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America's women veterans deserve better

More than a quarter-million American women served honorably in the Iraq and Afghanistan wars. These brave women sacrificed much to keep us safe. Now that they are home, our country has a solemn obligation to help them transition back to civilian life.

Yet there is mounting evidence that America is not fulfilling this obligation. Based on currently available data, it is clear that our country isn't fully meeting the unique physical, emotional and employment needs of women veterans. When they return home, they receive less support than their male counterparts from government programs primarily designed for men.

Today, nearly one in five women veterans has delayed or gone without necessary health care in the past year. One in 11 is unemployed. Former servicewomen experience homelessness at between two to four times the rate of their civilian counterparts.

It's unacceptable that the women who honorably served our country - our mothers, spouses, sisters and daughters - are at risk. A new report released by Disabled American Veterans finds that the federal, state and community programs to support women transitioning out of military service have serious gaps that put some women veterans in jeopardy.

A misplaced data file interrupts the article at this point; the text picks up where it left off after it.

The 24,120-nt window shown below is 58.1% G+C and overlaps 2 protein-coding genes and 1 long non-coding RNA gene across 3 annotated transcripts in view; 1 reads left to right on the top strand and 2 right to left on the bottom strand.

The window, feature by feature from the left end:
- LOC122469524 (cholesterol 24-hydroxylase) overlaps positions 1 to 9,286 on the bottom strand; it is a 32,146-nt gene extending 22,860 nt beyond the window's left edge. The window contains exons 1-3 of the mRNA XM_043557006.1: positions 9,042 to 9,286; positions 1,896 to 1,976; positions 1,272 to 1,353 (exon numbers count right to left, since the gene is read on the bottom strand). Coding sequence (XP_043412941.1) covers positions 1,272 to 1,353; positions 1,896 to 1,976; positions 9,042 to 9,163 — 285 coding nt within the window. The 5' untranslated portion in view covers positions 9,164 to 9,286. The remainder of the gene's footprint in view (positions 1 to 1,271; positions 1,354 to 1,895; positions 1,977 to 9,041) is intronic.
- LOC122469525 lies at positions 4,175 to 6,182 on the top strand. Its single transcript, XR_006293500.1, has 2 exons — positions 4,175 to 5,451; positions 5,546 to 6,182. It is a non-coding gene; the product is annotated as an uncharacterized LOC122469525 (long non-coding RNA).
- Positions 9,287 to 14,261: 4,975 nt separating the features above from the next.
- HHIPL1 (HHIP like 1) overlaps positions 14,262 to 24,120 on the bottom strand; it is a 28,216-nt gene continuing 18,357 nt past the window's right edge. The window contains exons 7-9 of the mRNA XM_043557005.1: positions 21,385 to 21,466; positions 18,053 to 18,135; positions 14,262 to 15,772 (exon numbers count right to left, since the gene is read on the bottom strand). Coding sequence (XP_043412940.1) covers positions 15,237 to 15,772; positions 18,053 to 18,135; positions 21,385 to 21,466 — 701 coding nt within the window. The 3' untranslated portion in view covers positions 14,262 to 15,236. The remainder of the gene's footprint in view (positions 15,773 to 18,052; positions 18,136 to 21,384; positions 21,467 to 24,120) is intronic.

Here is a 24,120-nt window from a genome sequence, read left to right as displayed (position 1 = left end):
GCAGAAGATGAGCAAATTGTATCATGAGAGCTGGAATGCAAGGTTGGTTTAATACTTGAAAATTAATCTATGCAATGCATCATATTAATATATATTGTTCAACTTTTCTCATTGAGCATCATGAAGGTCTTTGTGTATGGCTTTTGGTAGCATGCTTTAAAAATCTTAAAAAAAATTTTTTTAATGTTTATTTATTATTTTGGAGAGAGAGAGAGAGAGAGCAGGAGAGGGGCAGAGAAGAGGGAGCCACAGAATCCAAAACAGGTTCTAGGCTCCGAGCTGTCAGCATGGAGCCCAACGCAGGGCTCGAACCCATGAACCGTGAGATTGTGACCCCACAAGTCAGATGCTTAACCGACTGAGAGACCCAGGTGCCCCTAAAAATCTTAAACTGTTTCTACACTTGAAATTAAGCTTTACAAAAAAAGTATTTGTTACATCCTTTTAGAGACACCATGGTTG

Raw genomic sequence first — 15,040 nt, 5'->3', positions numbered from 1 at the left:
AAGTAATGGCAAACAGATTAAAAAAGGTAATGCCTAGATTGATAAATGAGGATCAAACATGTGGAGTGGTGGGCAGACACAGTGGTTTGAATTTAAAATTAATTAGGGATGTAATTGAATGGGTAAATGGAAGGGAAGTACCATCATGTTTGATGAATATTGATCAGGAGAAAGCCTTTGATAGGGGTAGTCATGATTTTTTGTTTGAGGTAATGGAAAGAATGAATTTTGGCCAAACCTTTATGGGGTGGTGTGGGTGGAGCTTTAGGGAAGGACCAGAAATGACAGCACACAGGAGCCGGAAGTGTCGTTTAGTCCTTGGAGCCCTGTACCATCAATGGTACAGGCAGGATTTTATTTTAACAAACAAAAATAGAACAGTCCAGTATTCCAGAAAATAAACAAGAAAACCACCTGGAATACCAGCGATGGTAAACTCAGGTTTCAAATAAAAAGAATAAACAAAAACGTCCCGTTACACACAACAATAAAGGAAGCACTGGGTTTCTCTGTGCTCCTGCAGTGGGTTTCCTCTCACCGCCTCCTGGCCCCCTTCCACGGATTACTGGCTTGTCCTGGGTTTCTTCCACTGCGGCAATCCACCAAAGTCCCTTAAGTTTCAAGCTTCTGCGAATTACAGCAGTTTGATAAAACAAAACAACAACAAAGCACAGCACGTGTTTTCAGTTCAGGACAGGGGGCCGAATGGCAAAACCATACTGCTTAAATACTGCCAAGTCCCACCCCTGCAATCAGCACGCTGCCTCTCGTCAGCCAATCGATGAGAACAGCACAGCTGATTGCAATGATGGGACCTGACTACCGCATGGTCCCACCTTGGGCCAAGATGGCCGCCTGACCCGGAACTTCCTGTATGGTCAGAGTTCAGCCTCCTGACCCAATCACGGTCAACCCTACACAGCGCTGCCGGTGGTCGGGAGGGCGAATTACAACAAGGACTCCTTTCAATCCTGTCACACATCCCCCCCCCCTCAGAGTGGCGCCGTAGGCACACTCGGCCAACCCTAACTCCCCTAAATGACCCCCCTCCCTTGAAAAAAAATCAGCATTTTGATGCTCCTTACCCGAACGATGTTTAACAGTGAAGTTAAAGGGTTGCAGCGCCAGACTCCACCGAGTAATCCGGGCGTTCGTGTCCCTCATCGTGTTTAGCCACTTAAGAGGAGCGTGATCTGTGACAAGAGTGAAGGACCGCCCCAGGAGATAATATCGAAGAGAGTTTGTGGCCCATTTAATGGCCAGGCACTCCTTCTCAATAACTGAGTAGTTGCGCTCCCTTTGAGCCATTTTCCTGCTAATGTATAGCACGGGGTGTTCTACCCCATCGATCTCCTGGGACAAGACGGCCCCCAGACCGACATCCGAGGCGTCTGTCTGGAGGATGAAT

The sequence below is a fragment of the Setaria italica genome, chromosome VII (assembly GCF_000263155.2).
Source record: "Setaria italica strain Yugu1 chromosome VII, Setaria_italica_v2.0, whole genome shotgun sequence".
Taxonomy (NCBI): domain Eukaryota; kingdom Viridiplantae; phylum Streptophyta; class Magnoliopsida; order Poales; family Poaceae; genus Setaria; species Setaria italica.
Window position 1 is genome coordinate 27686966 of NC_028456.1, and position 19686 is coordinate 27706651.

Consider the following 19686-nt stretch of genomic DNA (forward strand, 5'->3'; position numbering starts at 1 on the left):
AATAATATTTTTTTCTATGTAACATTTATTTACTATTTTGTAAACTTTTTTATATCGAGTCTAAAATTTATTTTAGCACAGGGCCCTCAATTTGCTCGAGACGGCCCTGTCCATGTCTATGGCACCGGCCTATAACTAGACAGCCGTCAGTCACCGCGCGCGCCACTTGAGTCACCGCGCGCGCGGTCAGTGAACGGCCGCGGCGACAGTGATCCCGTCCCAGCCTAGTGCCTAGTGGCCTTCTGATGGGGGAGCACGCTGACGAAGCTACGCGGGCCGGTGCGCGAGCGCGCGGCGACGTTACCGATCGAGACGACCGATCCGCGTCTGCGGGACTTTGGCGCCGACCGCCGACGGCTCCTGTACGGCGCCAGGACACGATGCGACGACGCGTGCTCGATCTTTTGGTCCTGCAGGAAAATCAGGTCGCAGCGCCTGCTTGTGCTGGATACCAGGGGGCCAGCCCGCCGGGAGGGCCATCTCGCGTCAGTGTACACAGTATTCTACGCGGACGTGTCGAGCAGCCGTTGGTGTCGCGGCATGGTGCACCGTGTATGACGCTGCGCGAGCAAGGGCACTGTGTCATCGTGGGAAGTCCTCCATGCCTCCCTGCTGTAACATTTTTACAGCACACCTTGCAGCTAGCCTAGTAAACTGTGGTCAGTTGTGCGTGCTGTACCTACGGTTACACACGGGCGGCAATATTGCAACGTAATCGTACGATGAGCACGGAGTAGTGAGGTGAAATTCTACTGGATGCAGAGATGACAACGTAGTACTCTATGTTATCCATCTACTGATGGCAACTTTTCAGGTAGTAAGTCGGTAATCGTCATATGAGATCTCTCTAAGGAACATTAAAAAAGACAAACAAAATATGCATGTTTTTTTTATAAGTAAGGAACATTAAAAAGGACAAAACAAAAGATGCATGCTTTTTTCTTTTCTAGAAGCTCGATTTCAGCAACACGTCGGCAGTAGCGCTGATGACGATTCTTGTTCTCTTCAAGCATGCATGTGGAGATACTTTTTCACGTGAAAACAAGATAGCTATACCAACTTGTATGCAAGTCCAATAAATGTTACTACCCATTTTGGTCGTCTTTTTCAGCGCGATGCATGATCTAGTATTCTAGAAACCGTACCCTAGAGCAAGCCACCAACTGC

Consider medical care. Today, one-third of Department of Veterans Affairs medical centers lack a staff gynecologist, and 18 percent of VA clinics have yet to hire at least one doctor specializing in women's health.

Mental health services for women are severely lacking. Twenty percent of female patients in the VA health system have been diagnosed with a condition resulting from military sexual trauma, which can have devastating, long-term consequences. Nonetheless, one in three VA health centers does not have enough sexual trauma specialists on staff.